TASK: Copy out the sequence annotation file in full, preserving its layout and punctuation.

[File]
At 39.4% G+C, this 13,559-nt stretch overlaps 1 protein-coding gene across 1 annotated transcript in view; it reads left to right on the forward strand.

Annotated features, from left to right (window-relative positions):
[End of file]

At 39.4% G+C, this 13,559-nt stretch overlaps 1 protein-coding gene across 1 annotated transcript in view; it reads left to right on the forward strand.

Annotated features, from left to right (window-relative positions):